* Of the United States Court of Appeals for the Eighth Circuit, sitting by designation pursuant to 28 U.S.C. § 294(d).
1. The report is entitled A Guide to Respiratory Protection for the Asbestos Abatement Industry. Joint Appendix (J.A.) at 137. Hereafter, the report will be referred to as the "Guide" and appellees will be referred to collectively as either the NIOSH or the EPA.
2. The EPA's specific role -- financing the interagency publication -- finds statutory basis in the National Environmental Policy Act, 42 U.S.C. § 4362.
3. The NIOSH recently has proposed revisions to the Part 11 program, which specifies asbestos respirator-protection standards. 52 Fed. Reg. 32,402 (proposing changes in tests used to certify respirators). Similarly, on July 21, 1986, new OSHA regulations for asbestos protection took effect. See infra note 4.
4. Existing regulations key each respirator type to asbestos concentrations levels, or "permissible exposure limits" (PELS). Recent OSHA revisions to its regulations have reduced these PELs.
5. We do not consider the related issue of agency (notably Food and Drug Administration (FDA) or the Securities Exchange Commission (SEC)) press releases that announce the commencement of adjudicatory proceedings. See FTC v. Cinderella Career & Finishing Schools, Inc., 404 F.2d 1308 (D.C. Cir. 1968). See generally, Note, Disparaging Publicity By Federal Agencies, 67 Colum. L. Rev. 1512 (1967). The judicial and scholarly criticisms of these dissemination practices focus on the peril of prejudgment -- a concern not present in this case.
6. See, e.g., Lemov, Administrative Agency News Releases: Public Information Versus Private Injury, 37 Geo. Wash. L. Rev. 63, 78 (1968) (party to be affected by news release should be given statutory right of simultaneous rebuttal publication: Federal Tort Claims Act should be revised).
7. Cranberry growers and consumers alike will recall "Black Monday," November 9, 1959. On that day, the Secretary of Health, Education, and Welfare announced that cranberries from the Northwest had been found contaminated with a weed killer. Though later the government declared that 99% of the nation's crop was untainted, the Secretary said that his family would do without the berries at their Thanksgiving meal. Most Americans chose to make the same sacrifice, and by Christmas, the industry had a $ 20 million surplus of cranberries. Eventually, taxpayers assumed much of the loss through Farmers Home Loan Administration indemnity payments to cranberry growers. See generally, Gellhorn supra at 1408-10 & nn.116, 118. One lesson is clear: Adverse publicity can cause damage even though legal rights remain unaltered and even though the statements are not libelous or tortious.
8. Even were we to find that the Guide represents an agency statement of policy, subject to section 551 review, ripeness doctrines would militate against our reaching the merits. See Office of Communication of United Church of Christ v. FCC, 826 F.2d 101, 105-06 (D.C. Cir. 1987) (nonbinding, prospective effect of policy statement makes it unripe for review). Discretionary agency positions are generally best not tested on review until the policy is actually applied to a specific fact situation. In this case, there is no evidence at all that the Guide will alter the EPA or NIOSH's regulatory behavior towards asbestos users or manufacturers, so the Guide would not even qualify as an agency statement of policy. In fact, unlike a statement of policy, see Brock v. Cathedral Bluffs Shale Oil Co., 796 F.2d 533, 537 (D.C. Cir. 1986) (citing cases that define statements of policy as indicators of agencies' future intentions), the Guide in this case announces no rulemaking that the EPA intends to initiate. Indeed, the EPA expressly disclaims the desire to impose on the industry the Guide's recommendations. See Brief of Appellees at 26. The EPA has expressed its views, not to presage any change in its own regulatory policy, but rather to urge the public to be more attentive to the asbestos hazard.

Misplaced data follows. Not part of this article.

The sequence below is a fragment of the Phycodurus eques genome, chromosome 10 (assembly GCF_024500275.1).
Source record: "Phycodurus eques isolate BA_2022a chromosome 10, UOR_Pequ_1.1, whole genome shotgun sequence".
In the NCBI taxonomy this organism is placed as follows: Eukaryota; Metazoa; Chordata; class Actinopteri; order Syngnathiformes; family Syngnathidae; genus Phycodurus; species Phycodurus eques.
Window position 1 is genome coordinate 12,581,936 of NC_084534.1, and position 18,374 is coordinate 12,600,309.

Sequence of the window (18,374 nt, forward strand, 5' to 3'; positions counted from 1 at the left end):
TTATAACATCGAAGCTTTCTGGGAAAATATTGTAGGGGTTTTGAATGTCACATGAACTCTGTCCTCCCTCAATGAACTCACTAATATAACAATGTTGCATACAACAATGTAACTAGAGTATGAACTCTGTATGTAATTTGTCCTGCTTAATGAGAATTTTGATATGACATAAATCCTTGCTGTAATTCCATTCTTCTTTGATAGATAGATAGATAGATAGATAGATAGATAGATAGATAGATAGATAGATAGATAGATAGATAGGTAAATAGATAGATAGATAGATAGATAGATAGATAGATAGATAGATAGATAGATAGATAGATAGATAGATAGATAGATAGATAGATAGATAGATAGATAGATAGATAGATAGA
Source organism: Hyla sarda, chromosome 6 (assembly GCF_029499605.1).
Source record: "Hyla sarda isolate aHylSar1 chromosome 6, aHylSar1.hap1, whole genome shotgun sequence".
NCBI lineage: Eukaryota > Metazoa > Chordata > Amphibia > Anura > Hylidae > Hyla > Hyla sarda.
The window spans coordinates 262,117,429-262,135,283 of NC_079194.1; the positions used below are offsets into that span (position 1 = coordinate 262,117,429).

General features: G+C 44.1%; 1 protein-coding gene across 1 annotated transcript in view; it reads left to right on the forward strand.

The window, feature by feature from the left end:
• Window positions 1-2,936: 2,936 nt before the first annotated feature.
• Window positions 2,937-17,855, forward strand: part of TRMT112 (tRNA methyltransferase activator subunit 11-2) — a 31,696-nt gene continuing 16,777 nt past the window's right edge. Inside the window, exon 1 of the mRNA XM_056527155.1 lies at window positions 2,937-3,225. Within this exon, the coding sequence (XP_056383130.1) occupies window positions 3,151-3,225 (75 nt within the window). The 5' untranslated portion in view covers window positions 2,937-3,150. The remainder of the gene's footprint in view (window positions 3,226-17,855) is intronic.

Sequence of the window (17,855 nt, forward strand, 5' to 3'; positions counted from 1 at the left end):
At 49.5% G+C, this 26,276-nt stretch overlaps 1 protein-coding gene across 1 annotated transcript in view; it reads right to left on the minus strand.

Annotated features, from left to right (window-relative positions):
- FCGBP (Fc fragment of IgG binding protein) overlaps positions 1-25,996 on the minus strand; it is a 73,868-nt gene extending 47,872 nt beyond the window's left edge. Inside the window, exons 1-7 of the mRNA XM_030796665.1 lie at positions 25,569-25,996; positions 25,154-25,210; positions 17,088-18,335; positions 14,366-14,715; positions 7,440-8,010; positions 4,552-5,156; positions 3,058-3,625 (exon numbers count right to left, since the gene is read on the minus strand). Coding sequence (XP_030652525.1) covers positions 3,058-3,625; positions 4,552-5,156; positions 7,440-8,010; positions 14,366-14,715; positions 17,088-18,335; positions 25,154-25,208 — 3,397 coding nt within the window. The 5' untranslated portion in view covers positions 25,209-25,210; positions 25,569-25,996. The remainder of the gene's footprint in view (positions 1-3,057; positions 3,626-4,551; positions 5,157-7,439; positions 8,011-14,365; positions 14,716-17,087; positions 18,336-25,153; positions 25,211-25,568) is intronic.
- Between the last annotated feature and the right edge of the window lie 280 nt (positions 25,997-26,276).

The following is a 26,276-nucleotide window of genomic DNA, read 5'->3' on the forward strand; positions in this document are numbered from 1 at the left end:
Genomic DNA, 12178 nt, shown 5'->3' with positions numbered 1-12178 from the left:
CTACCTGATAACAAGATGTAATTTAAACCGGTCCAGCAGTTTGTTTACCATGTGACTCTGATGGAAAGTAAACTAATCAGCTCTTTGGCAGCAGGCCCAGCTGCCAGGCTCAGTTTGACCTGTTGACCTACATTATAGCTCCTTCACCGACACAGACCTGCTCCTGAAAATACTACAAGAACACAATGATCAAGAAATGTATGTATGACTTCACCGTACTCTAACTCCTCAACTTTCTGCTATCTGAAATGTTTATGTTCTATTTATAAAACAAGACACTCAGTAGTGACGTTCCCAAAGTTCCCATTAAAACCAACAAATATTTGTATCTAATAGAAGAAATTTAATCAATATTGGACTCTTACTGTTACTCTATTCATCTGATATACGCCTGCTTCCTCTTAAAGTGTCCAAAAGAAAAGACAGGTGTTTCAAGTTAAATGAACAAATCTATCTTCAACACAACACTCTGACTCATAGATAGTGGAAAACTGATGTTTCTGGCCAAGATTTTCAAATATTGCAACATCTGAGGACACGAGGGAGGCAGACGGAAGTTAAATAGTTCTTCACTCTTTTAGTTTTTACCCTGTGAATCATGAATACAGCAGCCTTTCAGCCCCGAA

Of course, notice and comment procedures are unnecessary in the case of policy statements. 5 U.S.C. § 553(b)(A); see also Pacific Gas & Electric Co. v. FPC, 506 F.2d 33, 38 (D.C. Cir. 1974) (FPC "Statement of Policy" exempt from rulemaking requirements because "[i]t is not finally determinative of the issues or rights to which it is addressed . . . [but rather] only announces what the agency seeks to establish as policy").
9. Despite its exhortation to choose the most protective devices, the EPA, in the text of the Guide as well as in forms in the appendix, details how employers may select any of the thirteen lawful types. See J.A. at 153, 217-19.
10. The Guide documents the research that underlies its ranking of respirators according to the extent of protection provided. See J.A. at 156 n. Presumably, in any rulemaking, the regulated industry would challenge these studies. ISEA did not, however, offer evidence in this proceeding to support its claim that the rankings are "unfounded," see Reply Brief of Appellants at 7, except to argue that in some circumstances the cumbersome outfits would be restrictive. The Guide acknowledges this limitation. See J.A. at 148. Because ISEA does not attack the Guide as false or misleading, we need not decide the question left open by this court in Impro Products, Inc. v. Block, 722 F.2d 845, 849 (D.C. Cir. 1983), whether the intentional dissemination of false information constitutes agency action subject to review. See supra text accompanying notes 6 & 7.
11. Again, even if we found that the Guide's publication were a reviewable action, it would not follow that notice and comment were required. Cf. 2 K. Davis, Administrative Law Treatise § 7:20 (1979) (caution that miscellaneous informal agency action, such as "supervising, advising, applying pressure, publicizing [even though these activities may have "substantial impact"] . . . rather clearly has to be generally free from any requirement of notice and comment proceedings"). Day-to-day informality and flexibility is indispensable to the agency function; moreover, agencies should not be deterred from producing information that will benefit the public. Cf. Ford Motor Credit Co. v. Milhollin, 444 U.S. 555, 565 (1980) (agency need not follow § 553 procedures in "information letters," though these statements often begin: "The staff's position is . . .").
12. Appellants' reference to Reed v. Village of Shorewood, 704 F.2d 943 (7th Cir. 1982), is inapposite in that the licenses there were held to have been "effectively" revoked only after "baseless, relentless prosecutions . . . destroyed the value of plaintiffs' licensed business and forced them ultimately to give up their Class A [liquor] license. . . ." Id. at 949.
18 ELR 20598 | Environmental Law Reporter | copyright © 1988 | All rights reserved